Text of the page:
Zalman Levertov.jpg

The Torah portion of this week has a mitzvah that teaches us to lend money to the poor and needy. The words used in the Torah are “im kesef talve,” which typically translates to “if you lend money.” Rabbi Eliezer teaches that there are four times in the Torah that the word “im” translates to “when.” This verse teaches us that it’s an obligation to lend money when you have it (interest free). 

A person may think that he/she worked hard for their money, so why give it to others? The Torah tells us our money and everything we have belongs to G-d. G-d gave us the blessing of money to share with those who are less fortunate. In turn, G-d will continue to give you blessings of money many times over.

A story is told that Rabbi Yehoshua Heshel, know as the Apte Rebbe, was once asked by a Chasid/follower for financial help to marry off three of his daughters. The Rebbe told him to go to one of his Chasidim and tell him that the Rebbe said he should give him 300 rubles. The wealthy chassid, upon hearing the Rebbe’s words, became upset. He told the man the Rebbe shouldn’t mix into “my business. I’ll give 50 rubles.” The poor man said, “I’ll only take what the Rebbe asked of you and nothing less.” 

The poor man returned to the Rebbe and told him what happened. The Rebbe told him to go to another Chasid, who was not wealthy, and tell him that the Rebbe said he should give 300 rubles. 

This Chasid, not having the money, went to his wife and said, ‘What can we pawn off now to listen to the Rebbe and help this man?’ She took her candlesticks and some other items to the pawn shop and came back with 300 rubles for the poor man.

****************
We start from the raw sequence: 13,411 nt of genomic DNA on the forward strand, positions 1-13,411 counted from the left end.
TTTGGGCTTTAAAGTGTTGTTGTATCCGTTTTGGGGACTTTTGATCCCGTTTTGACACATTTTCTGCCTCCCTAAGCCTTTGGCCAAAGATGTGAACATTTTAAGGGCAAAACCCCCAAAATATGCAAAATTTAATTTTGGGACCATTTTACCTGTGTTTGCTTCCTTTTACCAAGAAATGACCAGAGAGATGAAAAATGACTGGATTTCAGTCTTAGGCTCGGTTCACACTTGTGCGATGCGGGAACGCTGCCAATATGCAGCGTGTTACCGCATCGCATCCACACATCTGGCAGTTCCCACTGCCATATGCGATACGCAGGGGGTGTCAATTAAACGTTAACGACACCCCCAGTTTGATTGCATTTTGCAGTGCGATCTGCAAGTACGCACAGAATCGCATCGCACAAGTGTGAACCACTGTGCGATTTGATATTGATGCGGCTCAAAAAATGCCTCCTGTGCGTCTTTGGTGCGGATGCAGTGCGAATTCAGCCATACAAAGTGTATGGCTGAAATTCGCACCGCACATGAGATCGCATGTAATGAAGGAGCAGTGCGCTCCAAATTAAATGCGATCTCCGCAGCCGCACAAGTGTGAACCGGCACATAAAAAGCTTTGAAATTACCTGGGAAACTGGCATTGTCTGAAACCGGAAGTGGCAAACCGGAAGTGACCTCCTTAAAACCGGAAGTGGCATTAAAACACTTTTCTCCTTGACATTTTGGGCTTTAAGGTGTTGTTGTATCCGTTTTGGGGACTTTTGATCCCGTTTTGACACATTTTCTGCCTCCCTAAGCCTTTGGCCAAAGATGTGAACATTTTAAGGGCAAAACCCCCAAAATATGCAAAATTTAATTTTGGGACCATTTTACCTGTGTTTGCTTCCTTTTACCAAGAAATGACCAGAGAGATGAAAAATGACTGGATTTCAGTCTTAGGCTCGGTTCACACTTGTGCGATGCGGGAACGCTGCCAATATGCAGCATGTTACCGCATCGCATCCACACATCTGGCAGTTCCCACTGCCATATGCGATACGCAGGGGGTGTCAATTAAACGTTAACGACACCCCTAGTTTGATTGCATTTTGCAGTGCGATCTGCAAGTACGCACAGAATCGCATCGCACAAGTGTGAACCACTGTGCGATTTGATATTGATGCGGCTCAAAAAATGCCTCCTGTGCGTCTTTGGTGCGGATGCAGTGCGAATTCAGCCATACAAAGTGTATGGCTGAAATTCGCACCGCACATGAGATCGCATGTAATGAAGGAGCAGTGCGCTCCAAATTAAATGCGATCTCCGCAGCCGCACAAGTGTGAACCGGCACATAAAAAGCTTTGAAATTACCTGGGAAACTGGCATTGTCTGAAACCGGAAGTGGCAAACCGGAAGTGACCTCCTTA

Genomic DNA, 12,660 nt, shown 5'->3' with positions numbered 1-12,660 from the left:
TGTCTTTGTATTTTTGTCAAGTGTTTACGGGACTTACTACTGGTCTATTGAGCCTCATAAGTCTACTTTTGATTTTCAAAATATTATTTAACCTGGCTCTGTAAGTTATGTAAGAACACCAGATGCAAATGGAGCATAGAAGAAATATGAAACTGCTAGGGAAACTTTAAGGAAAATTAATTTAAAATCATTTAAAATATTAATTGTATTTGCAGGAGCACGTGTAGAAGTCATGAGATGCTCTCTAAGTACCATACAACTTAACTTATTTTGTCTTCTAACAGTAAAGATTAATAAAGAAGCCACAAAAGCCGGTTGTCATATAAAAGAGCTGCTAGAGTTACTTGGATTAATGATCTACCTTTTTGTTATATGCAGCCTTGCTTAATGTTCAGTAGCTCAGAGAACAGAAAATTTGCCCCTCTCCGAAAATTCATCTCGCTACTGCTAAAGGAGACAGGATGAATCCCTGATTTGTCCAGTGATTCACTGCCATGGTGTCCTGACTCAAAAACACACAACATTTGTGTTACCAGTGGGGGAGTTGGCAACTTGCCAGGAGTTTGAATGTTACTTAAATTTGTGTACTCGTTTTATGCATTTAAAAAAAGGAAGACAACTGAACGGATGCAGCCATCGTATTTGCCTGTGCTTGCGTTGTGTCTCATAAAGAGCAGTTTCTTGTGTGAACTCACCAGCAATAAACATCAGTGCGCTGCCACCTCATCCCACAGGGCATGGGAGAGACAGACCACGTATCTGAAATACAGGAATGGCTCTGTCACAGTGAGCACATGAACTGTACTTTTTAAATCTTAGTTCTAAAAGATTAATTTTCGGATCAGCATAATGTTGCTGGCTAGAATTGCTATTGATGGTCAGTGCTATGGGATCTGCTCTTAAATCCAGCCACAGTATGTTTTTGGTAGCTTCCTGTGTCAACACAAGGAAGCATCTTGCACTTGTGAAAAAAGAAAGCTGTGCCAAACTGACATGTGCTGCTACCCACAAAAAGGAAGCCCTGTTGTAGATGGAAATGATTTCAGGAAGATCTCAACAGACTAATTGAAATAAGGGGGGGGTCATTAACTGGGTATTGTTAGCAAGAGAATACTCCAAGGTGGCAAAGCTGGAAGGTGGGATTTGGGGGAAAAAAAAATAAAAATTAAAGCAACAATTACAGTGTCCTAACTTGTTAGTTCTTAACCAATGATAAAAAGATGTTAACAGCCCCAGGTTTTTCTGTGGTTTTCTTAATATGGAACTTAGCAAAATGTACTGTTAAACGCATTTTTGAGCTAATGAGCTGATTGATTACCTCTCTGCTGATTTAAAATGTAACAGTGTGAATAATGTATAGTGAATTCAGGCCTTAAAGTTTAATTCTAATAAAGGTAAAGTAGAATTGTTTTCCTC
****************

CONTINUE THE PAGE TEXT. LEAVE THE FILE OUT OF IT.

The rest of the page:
Not much later, the wealthy Chasid’s business took a turn for the worse. Slowly, he lost his entire fortune. At the same time, the second Chasid who pawned his valuables began to have success in his business and became quite wealthy. The once wealthy man connected his lack of giving the requested charity to the loss of his fortune. He came crying to the Rebbe to apologize. He told the Rebbe, “I’ll start giving more tzedakah” and to please bless him that his wealth shall return.

The Rebbe answered him, “It was destined for me, the Rebbe, to be wealthy. However, I knew that wealth will distract me from my holy work. I said to G-d, ‘Give the money to my Chasidim. When I’ll need money, I’ll send for it and they’ll give me what I ask for.’” He told the once wealthy Chasid, “You had my money and when I asked for it you didn’t give it to me, so I gave my money to another Chasid.” 

This story teaches us that what we have is not ours and that we must thank G-d that we are on the giving end. We must help others even if we may lose some of the interest, may not get paid back or not get a deduction. If we give our 10 percent or lend money when we can to our fellows, G-d says you can test Him with this mitzvah and you will make 10 times more then what you gave.

We are fortunate in this state that helping the poor can also be a state tax credit of up to $800 for a couple filing jointly. At Chabad, we have Ten Yad, a 501(c)3 for the working poor to help those in need. We also have a separate fund that is an interest-free loan for the rabbis when they need help. This Saturday at 8:30 p.m. there will be a Melave Malka at the Phoenix Chabad Center to help us grow the Rabbi’s needs’ fund. All are invited. JN


Rabbi Zalman Levertov is the regional director of Chabad of Arizona.

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